Joffrichthys triangulpterus, sp. nov. is a new species of the family Osteoglossidae, and is described based on two nearly complete, and two partial, articulated specimens from the Sentinel Butte Formation in the Fort Union Group (Paleocene) of central North Dakota, USA. The familial placement is based on three diagnostic characters: uroneurals absent; six hypurals; and a kidney shaped opercle. The generic placement into Joffrichthys is based on two diagnostic characters and eight similar morphologies and meristics shared between the new species and previously described J. symmetropterus: two complete or partial neural spines present on preural 2; one spine or no spines present on ural 1; similar shapes of the maxillary, dentary, preopercle, opercle, and frontal; a similar body silhouette; and a similar vertebral and supraneural count. The specimens are identified as a new species by nine diagnostic characteristics distinguishing it from J. symmetropterus, the most closely related taxon: more posteriorly-placed pelvic fins; a greater dorsal fin ray count (30 total); a triangular dorsal and anal fin; asymmetrically positioned dorsal and anal fins (anterior pterygiophore insertions separated by 8 to 9 vertebrae); the third dorsal and fifth anal pterygiophores being the longest; and two complete spines on preural 2. The North Dakota fish is important because it represents a new species of Joffrichthys and represents the most southern occurrence of the genus to date.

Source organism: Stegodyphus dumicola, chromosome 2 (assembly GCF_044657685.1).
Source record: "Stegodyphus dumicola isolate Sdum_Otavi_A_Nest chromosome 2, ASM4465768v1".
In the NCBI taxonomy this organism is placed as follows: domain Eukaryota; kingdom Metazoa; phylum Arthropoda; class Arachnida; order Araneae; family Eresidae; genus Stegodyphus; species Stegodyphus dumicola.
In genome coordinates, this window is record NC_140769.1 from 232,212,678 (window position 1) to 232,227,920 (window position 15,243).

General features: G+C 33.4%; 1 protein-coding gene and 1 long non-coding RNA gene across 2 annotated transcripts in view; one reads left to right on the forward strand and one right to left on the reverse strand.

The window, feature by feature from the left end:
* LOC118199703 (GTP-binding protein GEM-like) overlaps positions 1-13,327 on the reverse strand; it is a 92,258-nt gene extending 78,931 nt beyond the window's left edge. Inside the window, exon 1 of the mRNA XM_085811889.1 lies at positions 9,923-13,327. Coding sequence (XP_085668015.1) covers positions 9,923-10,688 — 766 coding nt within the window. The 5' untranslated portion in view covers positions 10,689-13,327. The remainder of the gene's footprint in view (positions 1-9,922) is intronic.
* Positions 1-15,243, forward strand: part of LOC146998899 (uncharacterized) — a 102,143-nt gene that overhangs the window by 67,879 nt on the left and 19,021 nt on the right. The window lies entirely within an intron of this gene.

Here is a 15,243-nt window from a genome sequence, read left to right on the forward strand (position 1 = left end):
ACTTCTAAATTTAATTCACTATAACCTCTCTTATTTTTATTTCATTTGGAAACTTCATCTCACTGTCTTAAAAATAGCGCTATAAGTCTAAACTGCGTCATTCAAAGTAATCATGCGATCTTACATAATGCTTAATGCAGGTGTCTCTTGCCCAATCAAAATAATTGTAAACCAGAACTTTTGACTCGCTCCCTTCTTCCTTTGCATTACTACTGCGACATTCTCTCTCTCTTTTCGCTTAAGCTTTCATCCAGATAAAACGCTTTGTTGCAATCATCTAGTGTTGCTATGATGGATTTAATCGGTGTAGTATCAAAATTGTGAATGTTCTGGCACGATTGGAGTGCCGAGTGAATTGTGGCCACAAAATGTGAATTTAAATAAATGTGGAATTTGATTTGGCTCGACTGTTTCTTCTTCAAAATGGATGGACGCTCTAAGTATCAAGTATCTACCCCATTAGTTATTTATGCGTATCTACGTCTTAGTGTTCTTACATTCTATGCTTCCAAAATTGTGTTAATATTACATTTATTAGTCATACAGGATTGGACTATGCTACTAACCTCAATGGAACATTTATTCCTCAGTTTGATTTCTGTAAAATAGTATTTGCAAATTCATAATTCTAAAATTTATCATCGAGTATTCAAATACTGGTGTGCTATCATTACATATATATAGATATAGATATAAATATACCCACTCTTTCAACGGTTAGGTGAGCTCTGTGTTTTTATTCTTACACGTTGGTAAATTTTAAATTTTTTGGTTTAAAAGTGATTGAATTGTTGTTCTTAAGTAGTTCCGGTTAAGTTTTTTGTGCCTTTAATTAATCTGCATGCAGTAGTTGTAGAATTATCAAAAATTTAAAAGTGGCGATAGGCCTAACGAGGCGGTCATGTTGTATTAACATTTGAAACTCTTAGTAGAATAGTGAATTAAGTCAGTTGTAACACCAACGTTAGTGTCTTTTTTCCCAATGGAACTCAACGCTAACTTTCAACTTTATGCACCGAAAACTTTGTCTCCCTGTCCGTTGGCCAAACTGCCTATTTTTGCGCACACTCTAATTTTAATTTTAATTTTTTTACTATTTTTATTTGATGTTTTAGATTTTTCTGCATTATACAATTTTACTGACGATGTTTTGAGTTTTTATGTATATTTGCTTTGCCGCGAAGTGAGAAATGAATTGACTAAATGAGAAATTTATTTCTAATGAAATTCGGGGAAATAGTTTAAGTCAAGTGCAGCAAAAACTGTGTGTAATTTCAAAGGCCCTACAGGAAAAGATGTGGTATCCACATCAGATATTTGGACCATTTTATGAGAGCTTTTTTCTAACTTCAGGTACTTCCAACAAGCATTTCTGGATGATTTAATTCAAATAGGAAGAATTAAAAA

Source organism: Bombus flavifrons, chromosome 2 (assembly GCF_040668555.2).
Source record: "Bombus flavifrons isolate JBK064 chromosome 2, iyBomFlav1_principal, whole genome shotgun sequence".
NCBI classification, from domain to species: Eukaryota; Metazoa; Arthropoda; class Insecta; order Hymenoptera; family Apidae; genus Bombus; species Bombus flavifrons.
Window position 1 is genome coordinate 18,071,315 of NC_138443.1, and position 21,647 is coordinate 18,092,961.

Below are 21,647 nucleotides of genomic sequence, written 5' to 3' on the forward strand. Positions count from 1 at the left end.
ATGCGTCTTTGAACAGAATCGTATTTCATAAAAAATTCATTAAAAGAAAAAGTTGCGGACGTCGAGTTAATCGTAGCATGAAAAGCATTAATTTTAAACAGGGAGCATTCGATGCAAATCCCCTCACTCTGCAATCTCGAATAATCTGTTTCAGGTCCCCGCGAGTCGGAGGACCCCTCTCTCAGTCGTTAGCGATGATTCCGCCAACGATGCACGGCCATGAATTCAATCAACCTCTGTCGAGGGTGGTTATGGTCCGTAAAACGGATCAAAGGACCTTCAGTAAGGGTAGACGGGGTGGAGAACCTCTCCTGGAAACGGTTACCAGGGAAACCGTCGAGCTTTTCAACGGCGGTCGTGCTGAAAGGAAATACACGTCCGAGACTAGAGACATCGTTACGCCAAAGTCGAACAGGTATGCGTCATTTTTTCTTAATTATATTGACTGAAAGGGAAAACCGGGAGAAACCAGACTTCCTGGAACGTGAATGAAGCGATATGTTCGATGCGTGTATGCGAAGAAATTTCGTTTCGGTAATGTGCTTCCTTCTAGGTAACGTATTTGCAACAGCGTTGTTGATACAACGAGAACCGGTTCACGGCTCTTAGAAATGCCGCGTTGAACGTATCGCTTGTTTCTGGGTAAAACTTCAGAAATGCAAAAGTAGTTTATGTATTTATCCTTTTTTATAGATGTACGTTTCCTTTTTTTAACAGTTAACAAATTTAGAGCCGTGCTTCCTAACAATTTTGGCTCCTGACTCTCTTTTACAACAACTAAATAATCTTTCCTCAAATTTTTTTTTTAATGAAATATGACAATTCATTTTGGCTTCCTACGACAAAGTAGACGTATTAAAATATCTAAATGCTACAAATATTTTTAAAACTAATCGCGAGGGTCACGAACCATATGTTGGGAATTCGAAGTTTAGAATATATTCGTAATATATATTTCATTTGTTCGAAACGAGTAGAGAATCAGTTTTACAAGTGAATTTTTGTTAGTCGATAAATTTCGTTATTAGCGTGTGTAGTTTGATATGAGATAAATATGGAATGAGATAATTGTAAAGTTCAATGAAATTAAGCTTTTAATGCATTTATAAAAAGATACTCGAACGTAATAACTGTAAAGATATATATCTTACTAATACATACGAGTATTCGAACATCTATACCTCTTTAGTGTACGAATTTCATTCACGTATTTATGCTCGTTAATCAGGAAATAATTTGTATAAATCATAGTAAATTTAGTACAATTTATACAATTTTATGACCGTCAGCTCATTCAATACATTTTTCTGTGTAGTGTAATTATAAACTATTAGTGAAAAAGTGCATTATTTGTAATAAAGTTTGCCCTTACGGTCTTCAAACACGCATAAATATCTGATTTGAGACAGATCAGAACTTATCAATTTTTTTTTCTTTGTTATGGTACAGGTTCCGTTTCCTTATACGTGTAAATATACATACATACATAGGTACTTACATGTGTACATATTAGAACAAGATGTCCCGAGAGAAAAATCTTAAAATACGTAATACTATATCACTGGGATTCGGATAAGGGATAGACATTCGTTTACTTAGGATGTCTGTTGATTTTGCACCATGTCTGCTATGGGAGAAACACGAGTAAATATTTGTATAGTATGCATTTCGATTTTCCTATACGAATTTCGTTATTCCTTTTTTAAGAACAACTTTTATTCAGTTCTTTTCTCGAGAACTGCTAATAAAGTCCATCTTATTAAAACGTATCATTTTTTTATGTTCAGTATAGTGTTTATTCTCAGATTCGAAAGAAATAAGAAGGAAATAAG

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Vol. 20 • No. 1